Many of my guests have talked about tuning into and pursuing your passion, when considering career options. In this episode, I talked with Mariana Vargas-Caballero about how she discovered her passion for science and about the choices and principles that brought her into the academic life.
What you’ll learn about in this episode:
- The value of doing a masters before embarking on a PhD
- How a good lab culture can empower you as an international student
- How exercises like drawing and annotating your lifeline and drawing mind maps of your values and interests can inform your career decisisons
- The advantages of obtaining fellowships
- Growing your skillset to become a better candidate
- Embracing the reality of the academic career
- The importance of setting life1work boundaries
- How to deal with impostor syndrome as an academic
- The importance in engaging in groups and activities outside your research
Mariana Vargas-Caballero is a Mexican/British Neuroscientist. She obtained a degree in Biology in Mexico. She then trained for a Ph.D. in Neuroscience at the University of Cambridge. With fellowship funding from Wellcome Trust, she obtained postdoctoral training at the University of California at Berkeley, the University of Toronto, and the University of Oxford.
In 2012, Dr. Vargas-Caballero established her independent research group at the University of Southampton where she is a Lecturer in Neuroscience. Her research interests focus on understanding how brain circuits are affected by dementia.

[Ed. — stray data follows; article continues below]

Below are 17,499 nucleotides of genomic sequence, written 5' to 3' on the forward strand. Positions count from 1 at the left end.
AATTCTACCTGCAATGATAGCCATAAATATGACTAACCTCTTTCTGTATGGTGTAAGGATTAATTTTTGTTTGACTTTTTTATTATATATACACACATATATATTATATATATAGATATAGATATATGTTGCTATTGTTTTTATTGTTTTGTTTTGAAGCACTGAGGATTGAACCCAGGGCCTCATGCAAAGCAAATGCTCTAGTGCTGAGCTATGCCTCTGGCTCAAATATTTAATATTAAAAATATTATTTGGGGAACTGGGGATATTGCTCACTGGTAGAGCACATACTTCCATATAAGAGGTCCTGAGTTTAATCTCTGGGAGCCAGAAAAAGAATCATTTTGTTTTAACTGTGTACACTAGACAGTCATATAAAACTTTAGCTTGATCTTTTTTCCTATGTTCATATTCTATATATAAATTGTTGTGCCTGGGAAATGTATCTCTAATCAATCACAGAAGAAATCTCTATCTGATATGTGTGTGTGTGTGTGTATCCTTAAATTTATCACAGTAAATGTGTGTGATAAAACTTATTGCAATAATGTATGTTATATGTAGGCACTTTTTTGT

Thank you, Mariana Vargas-Caballero!
If you enjoyed this interview with Mariana, let her know by clicking the link below and leaving her a message on Twitter:
Mariana’s pearls of wisdom:
“The reality is – and it’s something that I discuss often with my students – is to land these positions, funnily enough, what you need rather than… Well, you need the skills but you need papers. You need to have demonstrated with publications that you can push those skills to fill in gaps in knowledge. And so the skills that I have are in the area of electrophysiology. And also those extra trainings that I have had have allowed me to implement techniques in molecular biology or behavioural analysis to ask questions related to dementia or memory. And so… Essentially it’s the combination of those papers and those skills that I think put me in a really good position when I applied for this job, both of those things.”
“I realised that I value knowledge and understanding as a part of my job. And so I knew I really, really wanted that. And at the same time, I wanted to have discovery and this communication with the new generations. So that kind of put it all in perspective and I said “I know that it’s going to be very hard, but I believe that an academic job is going to be right for me.”
“Don’t let being pregnant, or having plans, or anything like that stop you from making these applications, because you never know.”
This episode’s resources:
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